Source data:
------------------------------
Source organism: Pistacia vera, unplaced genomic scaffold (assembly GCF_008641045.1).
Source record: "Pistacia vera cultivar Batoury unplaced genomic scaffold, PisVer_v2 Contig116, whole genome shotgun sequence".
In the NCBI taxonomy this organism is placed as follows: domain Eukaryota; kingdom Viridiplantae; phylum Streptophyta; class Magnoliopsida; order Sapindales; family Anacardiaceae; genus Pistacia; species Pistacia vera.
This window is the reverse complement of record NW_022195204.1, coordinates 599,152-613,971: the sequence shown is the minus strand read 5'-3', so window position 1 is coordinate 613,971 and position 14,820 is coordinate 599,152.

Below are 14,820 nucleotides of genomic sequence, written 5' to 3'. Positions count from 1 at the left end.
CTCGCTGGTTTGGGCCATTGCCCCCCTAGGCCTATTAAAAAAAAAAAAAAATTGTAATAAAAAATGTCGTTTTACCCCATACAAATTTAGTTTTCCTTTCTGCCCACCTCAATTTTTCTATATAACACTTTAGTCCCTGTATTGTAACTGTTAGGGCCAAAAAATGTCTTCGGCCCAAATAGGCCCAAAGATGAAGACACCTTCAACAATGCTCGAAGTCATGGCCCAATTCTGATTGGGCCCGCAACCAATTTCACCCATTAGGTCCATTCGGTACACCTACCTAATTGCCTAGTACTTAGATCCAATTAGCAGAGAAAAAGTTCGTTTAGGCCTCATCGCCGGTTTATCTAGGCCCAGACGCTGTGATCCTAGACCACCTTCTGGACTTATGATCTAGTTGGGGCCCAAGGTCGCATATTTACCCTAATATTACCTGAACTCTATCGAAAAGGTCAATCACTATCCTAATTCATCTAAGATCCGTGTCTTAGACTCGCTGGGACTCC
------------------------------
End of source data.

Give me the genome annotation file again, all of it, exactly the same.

Source organism: Pistacia vera, unplaced genomic scaffold (assembly GCF_008641045.1).
Source record: "Pistacia vera cultivar Batoury unplaced genomic scaffold, PisVer_v2 Contig116, whole genome shotgun sequence".
In the NCBI taxonomy this organism is placed as follows: domain Eukaryota; kingdom Viridiplantae; phylum Streptophyta; class Magnoliopsida; order Sapindales; family Anacardiaceae; genus Pistacia; species Pistacia vera.
This window is the reverse complement of record NW_022195204.1, coordinates 599,152-613,971: the sequence shown is the minus strand read 5'-3', so window position 1 is coordinate 613,971 and position 14,820 is coordinate 599,152.

Below are 14,820 nucleotides of genomic sequence, written 5' to 3'. Positions count from 1 at the left end.
CTCGCTGGTTTGGGCCATTGCCCCCCTAGGCCTATTAAAAAAAAAAAAAAATTGTAATAAAAAATGTCGTTTTACCCCATACAAATTTAGTTTTCCTTTCTGCCCACCTCAATTTTTCTATATAACACTTTAGTCCCTGTATTGTAACTGTTAGGGCCAAAAAATGTCTTCGGCCCAAATAGGCCCAAAGATGAAGACACCTTCAACAATGCTCGAAGTCATGGCCCAATTCTGATTGGGCCCGCAACCAATTTCACCCATTAGGTCCATTCGGTACACCTACCTAATTGCCTAGTACTTAGATCCAATTAGCAGAGAAAAAGTTCGTTTAGGCCTCATCGCCGGTTTATCTAGGCCCAGACGCTGTGATCCTAGACCACCTTCTGGACTTATGATCTAGTTGGGGCCCAAGGTCGCATATTTACCCTAATATTACCTGAACTCTATCGAAAAGGTCAATCACTATCCTAATTCATCTAAGATCCGTGTCTTAGACTCGCTGGGACTCC